After UFC 190 win, Ronda Rousey says she wants to fight Miesha Tate next

Ronda Rousey enjoys the moment after defending her UFC bantamweight belt against Bethe Correia on Saturday night.

Ronda Rousey enjoys the moment after defending her UFC bantamweight belt against Bethe Correia on Saturday night.

(Matthew Stockman / Getty Images)

Ronda Rousey’s continued dominance of women’s mixed martial arts begs for someone to bring a stiffer challenge, and the next to try – for a third time -- is expected to be Miesha Tate.

Venice’s Rousey (12-0) has already beaten Tate twice, but after the Ultimate Fighting Championship women’s bantamweight champion needed just 34 seconds to knock out previously unbeaten Brazilian Bethe Correia Saturday night in Rio de Janeiro, Tate (17-5) is the most qualified 135-pounder.

Following Rousey’s victory, she told Fox Sports 1 she’d like to fight Tate on the Jose Aldo-Conor McGregor featherweight title card that is being negotiated for Dec. 5 at Cowboys Stadium in Texas.


UFC Chairman Lorenzo Fertitta confirmed to The Times in text messages late Saturday that he is seeking to place Rousey-Tate together with Aldo-McGregor on a card that would be expected to shatter UFC live-gate and pay-per-view records.

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Rousey said in her post-fight television interview that she “was willing to go longer,” with Correia.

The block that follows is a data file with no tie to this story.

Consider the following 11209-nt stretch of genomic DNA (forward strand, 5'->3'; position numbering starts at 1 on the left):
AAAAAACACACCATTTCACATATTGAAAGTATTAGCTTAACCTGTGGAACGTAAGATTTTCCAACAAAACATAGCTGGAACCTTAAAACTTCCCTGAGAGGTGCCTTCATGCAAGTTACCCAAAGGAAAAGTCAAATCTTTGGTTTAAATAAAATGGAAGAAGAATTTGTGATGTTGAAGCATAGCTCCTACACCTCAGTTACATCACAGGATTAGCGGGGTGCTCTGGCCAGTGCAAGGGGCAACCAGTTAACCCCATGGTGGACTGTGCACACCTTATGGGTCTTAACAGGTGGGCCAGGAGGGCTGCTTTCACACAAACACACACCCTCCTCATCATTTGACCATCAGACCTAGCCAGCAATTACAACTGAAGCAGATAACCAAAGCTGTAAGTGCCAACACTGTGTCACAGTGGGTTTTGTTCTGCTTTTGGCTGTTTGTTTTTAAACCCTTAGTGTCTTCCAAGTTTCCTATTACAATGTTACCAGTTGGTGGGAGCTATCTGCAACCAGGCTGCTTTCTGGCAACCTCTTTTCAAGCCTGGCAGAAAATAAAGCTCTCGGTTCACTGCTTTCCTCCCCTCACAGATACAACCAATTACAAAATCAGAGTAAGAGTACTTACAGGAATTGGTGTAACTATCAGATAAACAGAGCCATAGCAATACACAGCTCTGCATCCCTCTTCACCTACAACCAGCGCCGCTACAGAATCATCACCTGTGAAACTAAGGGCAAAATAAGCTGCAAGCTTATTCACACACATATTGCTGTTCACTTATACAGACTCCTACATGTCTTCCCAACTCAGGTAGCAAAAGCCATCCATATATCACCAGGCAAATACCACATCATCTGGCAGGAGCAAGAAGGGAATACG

But that wasn’t to be, as Correia wilted with clean right and hard left-handed punches to the face, followed by a knee to the body and a decisive short punch to the temple that sent her crumpling head-first to the canvas.

“You don’t see women knock women out like that,” UFC President Dana White told Fox Sports 1. “She can do it all. Ronda just gets better every time she fights. … Ronda is an absolute beast.”

Rousey has needed just 64 seconds to finish her last three opponents, and 11 of her 12 fights haven’t gone past the first round. Tate took her to the third round in 2013.

“I feel it’s a challenge. I want to silence every criticism one at a time, and I think I silenced one tonight,” Rousey said after Correia remained defiant until the defining blow.

While the UFC retains the rights to a possible fierce Rousey challenger, Cris “Cyborg” Justino, White repeated late Saturday that he wants “Cyborg” to fight once at 135 pounds before he matches her against Rousey.

“I prefer who makes weight and doesn’t do drugs,” Rousey said in the television interview. “The fight’s there for ‘Cyborg.’ She can make 145 pumped full of steroids. She can move down to 135 without ‘em. I’m not going anywhere.

“I don’t know why people act like I have so much to prove when she’s the one who has to prove she can fight legitimately.”

So Tate, after a convincing victory in Chicago over Jessica Eye a week earlier, beckons.

“That’s what the fans want to see, she’s the No. 1 contender,” Rousey said. “She’s going to get beat again, but … beating up Miesha seems to be good for both of our careers, so why not do it again?”

White struggled to answer how any of his women’s fighters can solve Rousey, 28.

As for “Cyborg,” White said, “she didn’t make the weight yet.”

“The day [‘Cyborg’] makes the weight and does what she wants to do, that fight’s on,” White said. “You think I don’t want that fight to happen? I think that fight does 2.5 million [pay-per-view] buys. She needs to compete at that weight, and then she can come right here and fight Ronda.”


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